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Genetic and Rare Diseases Information Center (GARD)

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Glycogen storage disease type 2


Other Names for this Disease
  • Acid maltase deficiency disease
  • Aglucosidase alfa
  • Alpha-1,4-glucosidase deficiency
  • Cardiomegalia glycogenica diffusa
  • Deficiency of alpha-glucosidase
More Names
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What is glycogen storage disease type 2?

Glycogen storage disease type 2, also known as Pompe disease and acid maltase deficiency disease, is an inherited metabolic disorder caused by an inborn lack of the enzyme alpha-1,4 glucosidase (lysosomal glucosidase; acid maltase), which is necessary to break down glycogen, a substance that is a source of energy for the body. This enzyme deficiency causes excess amounts of glycogen to accumulate in the lysosomes, which are structures within cells that break down waste products within the cell.[1] This accumulation of glycogen in certain tissues, especially muscles, impairs their ability to function normally.[2] Glycogen storage disease type 2 is a single disease continuum with variable rates of disease progression. In 2006, the U.S. Food and Drug Administration (FDA) approved the enzyme replacement therapy Myozyme as a treatment for all patients with glycogen storage disease type 2.[1]
 
Last updated: 12/24/2008

What are the signs and symptoms of glycogen storage disease type 2?

The infantile form of glycogen storage disease type 2 is characterized by severe muscle weakness (myopathy) and abnormally diminished muscle tone (hypotonia) without muscle wasting, and usually manifests within the first few months of life. Additional abnormalities may include enlargement of the heart (cardiomegaly), the liver (hepatomegaly), and/or the tongue (macroglossia).[1] Affected infants may also have poor feeding, failure to gain weight and grow at the expected rate (failure to thrive), and breathing problems. Most infants with glycogen storage disease type 2 cannot hold up their heads or move normally. [2] Progressive cardiac failure usually causes life-threatening complications by the age of 12 to 18 months; most children with this form of glycogen storage disease type 2 do not survive beyond the age of two.[1][2] 

In the late onset form of glycogen storage disease type 2, symptoms may not be evident until childhood, adolescence, or adulthood. This form is usually milder than the infantile-onset form of the disorder. Most individuals experience progressive muscle weakness, especially in the legs and the trunk, including the muscles that control breathing.[2]
Last updated: 12/24/2008

What causes glycogen storage disease type 2?

Mutations in the GAA gene cause glycogen storage disease type 2. The GAA gene provides instructions for producing an enzyme called acid alpha-glucosidase (commonly called acid maltase). This enzyme is active in lysosomes, which are structures that serve as the cell's recycling center. The enzyme normally breaks down glycogen into a simpler sugar called glucose, which is the main energy source for most cells. Mutations in the GAA gene prevent acid alpha-glucosidase from breaking down glycogen, allowing it to build up in the body's cells. Over time, this buildup damages cells throughout the body, particularly muscle cells.[2]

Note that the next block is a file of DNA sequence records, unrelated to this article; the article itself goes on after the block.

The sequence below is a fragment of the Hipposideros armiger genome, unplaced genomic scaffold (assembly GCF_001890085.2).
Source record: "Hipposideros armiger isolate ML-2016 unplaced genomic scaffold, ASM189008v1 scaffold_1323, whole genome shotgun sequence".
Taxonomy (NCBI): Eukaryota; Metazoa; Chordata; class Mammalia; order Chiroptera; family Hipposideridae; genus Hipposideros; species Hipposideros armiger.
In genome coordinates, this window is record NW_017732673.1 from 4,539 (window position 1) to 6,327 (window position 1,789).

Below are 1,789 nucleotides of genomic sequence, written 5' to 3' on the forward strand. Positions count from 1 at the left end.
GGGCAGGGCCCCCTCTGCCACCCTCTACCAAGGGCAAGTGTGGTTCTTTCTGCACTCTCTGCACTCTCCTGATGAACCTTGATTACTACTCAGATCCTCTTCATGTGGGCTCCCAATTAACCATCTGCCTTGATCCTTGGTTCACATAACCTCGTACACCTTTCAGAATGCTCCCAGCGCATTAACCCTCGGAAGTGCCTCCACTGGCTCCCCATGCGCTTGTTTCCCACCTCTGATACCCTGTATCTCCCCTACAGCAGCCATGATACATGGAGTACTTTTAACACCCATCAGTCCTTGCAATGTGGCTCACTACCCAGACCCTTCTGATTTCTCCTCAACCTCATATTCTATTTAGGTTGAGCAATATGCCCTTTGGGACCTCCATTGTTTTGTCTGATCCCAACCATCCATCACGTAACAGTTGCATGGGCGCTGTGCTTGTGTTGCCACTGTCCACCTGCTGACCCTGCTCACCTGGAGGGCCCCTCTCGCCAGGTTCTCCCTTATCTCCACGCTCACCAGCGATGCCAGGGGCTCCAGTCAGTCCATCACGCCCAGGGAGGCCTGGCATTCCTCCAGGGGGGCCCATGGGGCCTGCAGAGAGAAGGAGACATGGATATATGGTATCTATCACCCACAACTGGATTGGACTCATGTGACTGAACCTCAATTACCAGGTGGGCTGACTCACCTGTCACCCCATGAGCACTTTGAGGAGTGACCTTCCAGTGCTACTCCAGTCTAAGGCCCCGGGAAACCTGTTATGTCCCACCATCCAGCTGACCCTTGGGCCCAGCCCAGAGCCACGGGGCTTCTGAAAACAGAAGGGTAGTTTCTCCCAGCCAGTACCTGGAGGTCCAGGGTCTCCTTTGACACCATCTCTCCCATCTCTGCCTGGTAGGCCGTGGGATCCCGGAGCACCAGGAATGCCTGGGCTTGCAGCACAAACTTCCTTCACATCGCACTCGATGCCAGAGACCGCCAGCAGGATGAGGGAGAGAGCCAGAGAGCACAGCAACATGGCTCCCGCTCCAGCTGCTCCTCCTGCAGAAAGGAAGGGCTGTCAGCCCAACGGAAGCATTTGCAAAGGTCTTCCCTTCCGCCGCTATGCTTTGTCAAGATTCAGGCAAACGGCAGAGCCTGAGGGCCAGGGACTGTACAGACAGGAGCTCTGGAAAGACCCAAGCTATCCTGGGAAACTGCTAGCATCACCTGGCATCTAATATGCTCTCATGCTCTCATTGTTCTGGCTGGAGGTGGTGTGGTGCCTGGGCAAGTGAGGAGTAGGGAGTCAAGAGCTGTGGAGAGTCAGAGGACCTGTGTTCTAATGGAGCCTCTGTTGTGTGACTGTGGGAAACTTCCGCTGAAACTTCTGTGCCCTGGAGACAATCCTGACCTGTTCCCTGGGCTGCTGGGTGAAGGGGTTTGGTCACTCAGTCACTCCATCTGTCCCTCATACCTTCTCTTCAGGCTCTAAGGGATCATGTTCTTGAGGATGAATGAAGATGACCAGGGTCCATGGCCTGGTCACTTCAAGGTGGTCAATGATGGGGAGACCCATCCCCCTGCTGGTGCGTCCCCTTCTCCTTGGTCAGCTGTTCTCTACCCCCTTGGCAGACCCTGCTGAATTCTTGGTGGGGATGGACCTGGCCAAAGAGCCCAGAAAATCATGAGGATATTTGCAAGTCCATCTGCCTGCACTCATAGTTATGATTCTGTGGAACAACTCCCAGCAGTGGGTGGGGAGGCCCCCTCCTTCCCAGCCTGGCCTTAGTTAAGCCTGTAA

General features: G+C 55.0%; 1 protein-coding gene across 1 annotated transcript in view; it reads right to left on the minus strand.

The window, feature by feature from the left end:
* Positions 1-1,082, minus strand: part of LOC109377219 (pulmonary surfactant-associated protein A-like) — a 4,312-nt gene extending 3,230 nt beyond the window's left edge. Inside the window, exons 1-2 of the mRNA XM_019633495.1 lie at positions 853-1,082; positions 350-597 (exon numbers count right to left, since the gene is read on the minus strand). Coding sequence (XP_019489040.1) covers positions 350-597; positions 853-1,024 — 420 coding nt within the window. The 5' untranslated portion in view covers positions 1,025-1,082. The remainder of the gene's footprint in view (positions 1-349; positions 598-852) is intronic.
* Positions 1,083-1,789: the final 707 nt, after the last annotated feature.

Last updated: 12/24/2008

Is glycogen storage disease type 2 inherited?

Glycogen storage disease type 2 is inherited in an autosomal recessive pattern, which means both copies of the gene in each cell have mutations. The parents of an individual with an autosomal recessive condition each carry one copy of the mutated gene, but they typically do not show signs and symptoms of the condition.[2]
Last updated: 12/24/2008

How might glycogen storage disease type 2 be treated?

Individuals with glycogen storage disease type 2 are best treated by a team of specialists (such as cardiologist, neurologist, and respiratory therapist) knowledgeable about the disease, who can offer supportive and symptomatic care.  The discovery of the GAA gene has led to rapid progress in understanding the biological mechanisms and properties of the GAA enzyme.  As a result, an enzyme replacement therapy has been developed that has shown, in clinical trials with infantile-onset patients, to decrease heart size, maintain normal heart function, improve muscle function, tone, and strength, and reduce glycogen accumulation.  In 2006, a drug called alglucosidase alfa (Myozyme©) received FDA approval for the treatment of glycogen storage disease type 2. Myozyme is a form of GAA—the enzyme that is absent or reduced in this condition. The drug is usually administered via intravenous infusion every other week. Myozyme has been remarkably successful in reversing cardiac muscle damage and in improving life expectancy in those with the infantile form of the disease. [1][3][4] To find out more information on Myozyme, please visit the following link: http://www.myozyme.com/
Last updated: 2/24/2014

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